As for M. sagittifolia, I haven't had any trouble distinguishing it from M. lepidota so far (after your correction on my obviously incorrectly identified observation). I know M. sagittifolia has been treated as a variety of M. lepidota in the past, but from what I have seen, it's relatively distinct. I'm sure you have a lot more experience with that than I, though. FYI, the type (technically an Isotype) is pretty clearly in line with what you have been calling M. lepidota, so M. lepidota s.s. can't really be sunk into M. sagittifolia (it would be the other way around and it still wouldn't resolve this other entity).

Posted by nathantaylor over 6 years ago
Posted by nathantaylor over 6 years ago

Also, you might check out Fryxell 1974 (The North American Malvellas (Malvaceae); The Southwestern Naturalist 19(1):97-103) and Clement 1957 (Studies in Sida (Malvaceae); Contributions from the Gray Herbarium of Harvard University 180:5-91). The specimens at NMC were annotated by Fryxell in the 1970s, so I think my understanding of the genus is in line with that of Fryxell's 1974 treatment. I haven't really looked at the FNA treatment before, though.

Posted by aspidoscelis over 6 years ago

Nice types! I was poking around a bit for types, but I didn't get as far as you. :-)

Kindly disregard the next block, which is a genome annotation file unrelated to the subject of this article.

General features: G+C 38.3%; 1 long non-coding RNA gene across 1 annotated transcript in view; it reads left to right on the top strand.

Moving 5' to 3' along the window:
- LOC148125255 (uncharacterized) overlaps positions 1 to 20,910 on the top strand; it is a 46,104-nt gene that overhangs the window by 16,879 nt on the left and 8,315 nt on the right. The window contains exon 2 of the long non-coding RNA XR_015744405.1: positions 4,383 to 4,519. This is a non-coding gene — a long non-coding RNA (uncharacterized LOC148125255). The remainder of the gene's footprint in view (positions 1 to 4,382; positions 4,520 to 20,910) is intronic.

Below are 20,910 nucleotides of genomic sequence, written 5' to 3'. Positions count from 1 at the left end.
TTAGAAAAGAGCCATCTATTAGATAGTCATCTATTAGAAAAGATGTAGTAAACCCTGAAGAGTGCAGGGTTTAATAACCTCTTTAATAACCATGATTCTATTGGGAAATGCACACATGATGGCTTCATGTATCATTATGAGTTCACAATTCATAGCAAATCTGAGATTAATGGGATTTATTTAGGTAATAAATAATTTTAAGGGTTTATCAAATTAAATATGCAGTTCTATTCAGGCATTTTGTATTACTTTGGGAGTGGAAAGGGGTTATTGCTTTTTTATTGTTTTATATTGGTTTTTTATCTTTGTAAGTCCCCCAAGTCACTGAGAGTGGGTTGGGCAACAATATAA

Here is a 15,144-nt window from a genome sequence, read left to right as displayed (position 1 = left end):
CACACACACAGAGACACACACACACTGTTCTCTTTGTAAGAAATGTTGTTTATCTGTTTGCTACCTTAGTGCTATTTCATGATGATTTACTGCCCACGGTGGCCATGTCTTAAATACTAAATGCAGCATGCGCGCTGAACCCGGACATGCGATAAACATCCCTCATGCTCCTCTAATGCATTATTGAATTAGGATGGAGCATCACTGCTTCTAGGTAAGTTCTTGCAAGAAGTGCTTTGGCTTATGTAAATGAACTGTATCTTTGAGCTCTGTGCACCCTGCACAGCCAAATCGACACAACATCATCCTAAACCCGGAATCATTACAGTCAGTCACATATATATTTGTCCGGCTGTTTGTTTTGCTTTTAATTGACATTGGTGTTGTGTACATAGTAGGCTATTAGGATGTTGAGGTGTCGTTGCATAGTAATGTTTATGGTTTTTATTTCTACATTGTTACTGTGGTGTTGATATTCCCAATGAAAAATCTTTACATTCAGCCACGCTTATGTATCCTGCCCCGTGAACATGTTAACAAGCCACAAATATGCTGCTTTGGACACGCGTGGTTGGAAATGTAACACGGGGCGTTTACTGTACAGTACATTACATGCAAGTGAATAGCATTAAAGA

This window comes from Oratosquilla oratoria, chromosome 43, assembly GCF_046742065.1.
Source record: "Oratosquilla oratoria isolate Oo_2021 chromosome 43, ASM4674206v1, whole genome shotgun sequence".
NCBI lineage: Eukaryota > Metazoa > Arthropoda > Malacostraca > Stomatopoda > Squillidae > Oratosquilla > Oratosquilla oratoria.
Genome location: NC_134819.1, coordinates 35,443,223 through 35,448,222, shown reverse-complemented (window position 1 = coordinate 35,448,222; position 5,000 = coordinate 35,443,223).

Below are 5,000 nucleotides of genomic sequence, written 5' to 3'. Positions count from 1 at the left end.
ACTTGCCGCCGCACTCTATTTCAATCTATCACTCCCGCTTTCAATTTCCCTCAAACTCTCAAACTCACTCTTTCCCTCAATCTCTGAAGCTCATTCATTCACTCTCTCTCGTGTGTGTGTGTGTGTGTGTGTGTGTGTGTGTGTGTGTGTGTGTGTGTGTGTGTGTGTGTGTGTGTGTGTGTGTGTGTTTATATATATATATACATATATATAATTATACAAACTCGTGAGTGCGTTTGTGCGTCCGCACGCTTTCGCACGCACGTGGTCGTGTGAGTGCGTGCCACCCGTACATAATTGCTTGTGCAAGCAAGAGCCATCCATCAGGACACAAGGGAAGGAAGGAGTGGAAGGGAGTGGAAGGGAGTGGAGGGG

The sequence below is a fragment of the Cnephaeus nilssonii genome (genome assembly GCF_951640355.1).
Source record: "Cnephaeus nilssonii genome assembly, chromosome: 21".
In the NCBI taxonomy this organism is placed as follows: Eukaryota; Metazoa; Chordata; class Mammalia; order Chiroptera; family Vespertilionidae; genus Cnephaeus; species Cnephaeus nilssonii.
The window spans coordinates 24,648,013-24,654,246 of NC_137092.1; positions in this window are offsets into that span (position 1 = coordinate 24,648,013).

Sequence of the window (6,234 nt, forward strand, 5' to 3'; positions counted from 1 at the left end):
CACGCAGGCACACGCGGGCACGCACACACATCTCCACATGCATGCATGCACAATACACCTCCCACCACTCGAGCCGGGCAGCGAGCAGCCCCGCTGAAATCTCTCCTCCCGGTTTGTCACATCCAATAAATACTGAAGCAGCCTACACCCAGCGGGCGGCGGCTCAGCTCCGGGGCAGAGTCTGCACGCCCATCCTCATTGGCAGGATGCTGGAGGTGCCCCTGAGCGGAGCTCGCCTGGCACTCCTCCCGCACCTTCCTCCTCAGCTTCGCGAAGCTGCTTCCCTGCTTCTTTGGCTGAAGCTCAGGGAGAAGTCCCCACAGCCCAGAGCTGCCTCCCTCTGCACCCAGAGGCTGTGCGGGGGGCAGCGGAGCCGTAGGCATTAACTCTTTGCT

Looks like the type of Malvella leprosa is kind of a lost cause to find online, but there might be a type out there for Malvella leprosa var. hederacea (Sida leprosa var. hederacea sensu Clement) and that would be interesting. Clement makes a distinction between Sida leprosa var. leprosa and Sida leprosa var. hederacea that might correspond with the variation we're looking at in plants I would have all called Malvella leprosa. Clement, though, thought he was distinguishing between a basically North American thing (var. hederacea) and a basically South American thing (var. leprosa)... Fryxell said that the characters Clement was using don't really correspond with that geographic distinction...

Posted by aspidoscelis over 6 years ago

I've seen Fryxell, but not Clements. It seems that our mystery form falls under M. leprosa var. leprosa while the California plants would fall under M. leprosa var. hederacea according to Clements. Looks like it's time to do more research. I think I'll take a look at the references in Fyxell (1974) if I get the chance. Out of curiosity, were you able to find a large file of a type of var. hederacea? Also, it Fryxell wrote FNA as well.

Posted by nathantaylor over 6 years ago

So, just to be clear, you would consider this, this, and this to be M. leprosa? I don't know, I keep seeing somewhat of a continuum in leaf-shape and am not really sold on it being a stable character. That being said, I'm not at all sure what to make of this observation.

Posted by nathantaylor over 6 years ago

I just got a look at the type of M. leprosa. It looks like my interpretation doesn't have a leg to stand on as it has only sub-lepidote hairs with no stellate hairs. I guess I'm going to have to try to make sense out of these leaf shapes. It kind of surprises me that M. herbacea was synonymized as that one seems like the most distinctive out of all the species.

Posted by nathantaylor over 6 years ago

Ok. I essentially summarized all I have in the journal entry above.

Posted by nathantaylor over 6 years ago

I guess I'll have to re-read the entry.

Posted by aspidoscelis over 6 years ago